Although not technically adjacent to the Volcanic Legacy Scenic Byway, Diamond Lake is a short drive north of the northern most section of the road and is in the shadow of two volcanic peaks – Mt. Thielsen and Mt. Bailey. It resides within the Umpqua National Forest in Douglas County, Oregon just to the north of Crater Lake National Park. Glaciers covered much of the area starting with the Great Ice Age over 1 million years ago. At one time, the landscape that is now occupied by Diamond Lake was a giant ice field! As the glaciers eventually started to melt and recede, the shallow lake was left behind. I came across a National Park Service publication that directly speaks to the geology of the Diamond Lake area. For a detailed analysis of this special place, visit here!
We decided to make the road trip up to Diamond Lake because I had read that there was an 11.5-mile bike trail that circumnavigated the shores of the lake. I was getting itchy to get back on the bike for an extended ride and the reviews of the trail were all positive. The trail, known as the John Dellenback Trail, is paved and is considered a multi-use trail for hikers, bikers and, in the winter, cross-country skiers. Part of the trail winds through the national forest service campground on the east side of the lake with the remaining sections traversing through forest and along the lake affording excellent views of the two volcanic peaks that rise above the lake.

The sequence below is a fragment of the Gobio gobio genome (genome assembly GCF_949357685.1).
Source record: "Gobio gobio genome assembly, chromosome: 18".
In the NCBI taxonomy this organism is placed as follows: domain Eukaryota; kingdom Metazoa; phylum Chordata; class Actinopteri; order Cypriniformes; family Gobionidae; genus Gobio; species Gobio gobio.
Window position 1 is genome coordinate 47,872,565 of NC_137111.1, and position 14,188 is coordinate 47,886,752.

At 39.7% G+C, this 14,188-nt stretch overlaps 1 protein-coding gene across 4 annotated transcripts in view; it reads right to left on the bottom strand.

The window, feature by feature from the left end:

We started our ride from the amphitheater parking lot at the Diamond Lake Campground operated by the national forest. I chose a clockwise route that would take us around the south end of the lake first. At the south end of the lake is a great little picnic area called the South Shore Picnic Area. After our ride, we drove to this spot and had a snack before getting back on the road to Lava Beds NM.
We rode to about the half-way point of the trail of the western shore and stopped for a snack. Our impromptu rest area had an awesome view of Mt. Thielsen across the lake.
I read an interesting fact in the NPS publication that I referenced above. Mt. Thielsen is also referred to as “the lightening rod of the Cascades” due to the frequency of lightening strikes that it endures. This results in the formation of fulgurites – a glass-like substance that is created when silica sand and rock are fused together as a result of a lightening strike. Wow! I’ve never heard of that! Apparently most of the fulgurites formed on Mt Thielsen are within the top 10 feet of the summit – so get hiking all you fulgurite seekers!! There is a trailhead for Mt. Thielsen accessible from Rt. 138 east of Diamond Lake! Maybe next time…
After leaving our rest stop, we rode through a pretty cool fir/pine forest with masses of fireweed growing in the understory of the sparsely spaced trees.
There’s a nice little beach area on the north end of the lake but since we were not prepared for swimming we did not stop. The trail climbs a bit on the east side rising high above the lake before descending once again to the campground area.
As we got back into the north end of the campground, I spotted these ducks lazing around on this log. Too cute! Worth posting again!
This concludes my tour of the Volcanic Legacy Scenic Byway! There is much, much more to see and do along this “All-American Road” so I encourage you to explore the website and create your own journey!